5

The net effect of all of the above is that the appellant is serving an aggregate sentence of eighteen years” imprisonment with four years suspended, to date from the 12th of January 2015 in respect of the offences of which he was convicted on Bills No's 240/2014 and 68/2015. Concurrent with this sentence, and completely overlapped by it, he is also serving an aggregate sentence of eleven years with two years suspended, to date from the 14th of October 2016, in respect of the offences to which he pleaded guilty on Bill No 1104/2015.

6

The appellant now appeals against the severity of the sentences imposed on him in respect of the offences covered by Bills No's 68/2015 and 1104/2015, respectively.

Background Facts
Bill No 68/2015
7

The fifty-six counts of indecent assault on Bill No 68/2015, in which the victim was the appellant's younger brother DC, included numerous instances of genital touching, masturbation (the victim being forced to masturbate the appellant and the appellant masturbating the victim) and three instances of anal penetration of the victim. The offending occurred in the period between 1980 and 1985, when the appellant was aged between 18 and 23 years and the victim was aged between 9 and 14 years. The victim was the second youngest child in a large family living together in a house in Dublin. He shared a bedroom with the appellant, another brother and his sister. The complainant alleged that following the first incident the assaults happened regularly over the following five years. The victim was particularly vulnerable at the time that the abuse commenced, as it was not long after he had lost a younger brother in a road traffic accident.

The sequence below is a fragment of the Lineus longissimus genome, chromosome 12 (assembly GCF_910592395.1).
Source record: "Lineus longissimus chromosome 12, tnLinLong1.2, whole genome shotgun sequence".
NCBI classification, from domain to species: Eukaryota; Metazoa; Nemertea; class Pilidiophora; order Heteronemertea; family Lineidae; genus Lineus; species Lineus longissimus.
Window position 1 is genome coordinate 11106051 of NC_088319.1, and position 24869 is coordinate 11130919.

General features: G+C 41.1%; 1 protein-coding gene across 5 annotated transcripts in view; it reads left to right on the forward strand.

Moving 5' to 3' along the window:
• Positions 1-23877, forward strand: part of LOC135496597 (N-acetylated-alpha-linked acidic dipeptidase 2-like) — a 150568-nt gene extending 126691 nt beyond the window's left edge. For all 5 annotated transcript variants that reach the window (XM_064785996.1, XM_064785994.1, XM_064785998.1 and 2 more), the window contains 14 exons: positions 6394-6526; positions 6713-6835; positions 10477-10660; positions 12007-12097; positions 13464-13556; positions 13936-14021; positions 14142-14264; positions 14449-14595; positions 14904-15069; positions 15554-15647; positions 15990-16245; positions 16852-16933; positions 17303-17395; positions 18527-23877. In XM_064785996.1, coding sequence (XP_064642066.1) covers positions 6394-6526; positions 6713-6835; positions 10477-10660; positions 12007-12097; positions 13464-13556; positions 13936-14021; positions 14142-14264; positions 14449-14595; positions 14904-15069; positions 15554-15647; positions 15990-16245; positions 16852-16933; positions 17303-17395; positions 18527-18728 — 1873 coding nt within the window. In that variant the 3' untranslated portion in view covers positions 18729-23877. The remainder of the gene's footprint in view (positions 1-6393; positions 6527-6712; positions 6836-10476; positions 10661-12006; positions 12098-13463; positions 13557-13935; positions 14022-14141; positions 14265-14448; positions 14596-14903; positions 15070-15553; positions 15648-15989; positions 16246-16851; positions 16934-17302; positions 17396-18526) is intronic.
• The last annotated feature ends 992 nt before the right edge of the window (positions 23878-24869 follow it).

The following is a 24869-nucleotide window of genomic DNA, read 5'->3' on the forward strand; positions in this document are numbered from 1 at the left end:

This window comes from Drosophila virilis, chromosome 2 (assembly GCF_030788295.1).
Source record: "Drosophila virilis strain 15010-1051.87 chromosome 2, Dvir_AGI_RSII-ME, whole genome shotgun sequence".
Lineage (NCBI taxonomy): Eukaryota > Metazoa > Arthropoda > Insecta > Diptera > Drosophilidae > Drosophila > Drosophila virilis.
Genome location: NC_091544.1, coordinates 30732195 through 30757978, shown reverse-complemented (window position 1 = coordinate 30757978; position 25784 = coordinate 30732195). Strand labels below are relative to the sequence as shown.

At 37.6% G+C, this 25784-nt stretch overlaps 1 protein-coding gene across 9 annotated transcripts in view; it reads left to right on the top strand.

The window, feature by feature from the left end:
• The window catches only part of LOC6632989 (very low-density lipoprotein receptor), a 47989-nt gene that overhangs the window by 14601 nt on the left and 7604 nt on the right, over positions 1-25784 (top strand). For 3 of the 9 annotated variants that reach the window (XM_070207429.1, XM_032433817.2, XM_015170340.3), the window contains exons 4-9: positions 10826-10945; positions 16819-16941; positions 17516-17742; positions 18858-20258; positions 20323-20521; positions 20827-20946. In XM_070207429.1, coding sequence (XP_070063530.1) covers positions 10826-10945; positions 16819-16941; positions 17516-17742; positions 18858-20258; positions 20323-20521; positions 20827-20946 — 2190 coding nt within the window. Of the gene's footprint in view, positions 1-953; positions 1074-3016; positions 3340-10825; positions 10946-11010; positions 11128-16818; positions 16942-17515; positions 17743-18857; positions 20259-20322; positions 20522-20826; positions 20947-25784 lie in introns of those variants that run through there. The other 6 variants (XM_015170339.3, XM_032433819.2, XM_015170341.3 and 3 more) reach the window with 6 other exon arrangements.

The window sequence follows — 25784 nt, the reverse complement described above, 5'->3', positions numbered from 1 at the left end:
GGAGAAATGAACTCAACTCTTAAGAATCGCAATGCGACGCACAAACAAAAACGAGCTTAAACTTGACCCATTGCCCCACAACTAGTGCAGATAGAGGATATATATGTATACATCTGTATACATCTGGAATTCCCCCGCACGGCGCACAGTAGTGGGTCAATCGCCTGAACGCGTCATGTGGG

8

Although the jury had returned their verdict finding the appellant guilty on the 22nd of October 2015, sentencing was deferred for several reasons, in particular because the sentence in relation to MS was still under appeal. Also the sentencing judge requested a medical report on the appellant's condition. Further, there was uncertainty concerning the applicable maximum penalty, a matter which was the subject of on-going litigation and which uncertainty was destined to be ultimately resolved by the Supreme Court in The People (Director of Public Prosecutions) v Maher [2016] IESC 31.

9

On the 30th of May 2016 the appeal against the appellant's conviction for the offences involving MS was dismissed by the Court of Appeal.

10

On the 9th of June 2016, the Supreme Court rendered its decision in the Maher case, holding that the maximum sentence available for the offence of indecent assault upon...

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1 cases
  • DPP v S.C.
    • Ireland
    • Court of Appeal (Ireland)
    • 19 December 2019
    ...structured consecutive sentences in order to ensure a proportionate sentence. As observed by Edwards J. in The People (DPP) v. KC [2019] IECA 126: “A judge has a very wide discretion as to how he/she decides to structure a sentence to effect the punishment that he/she believes to be appropr......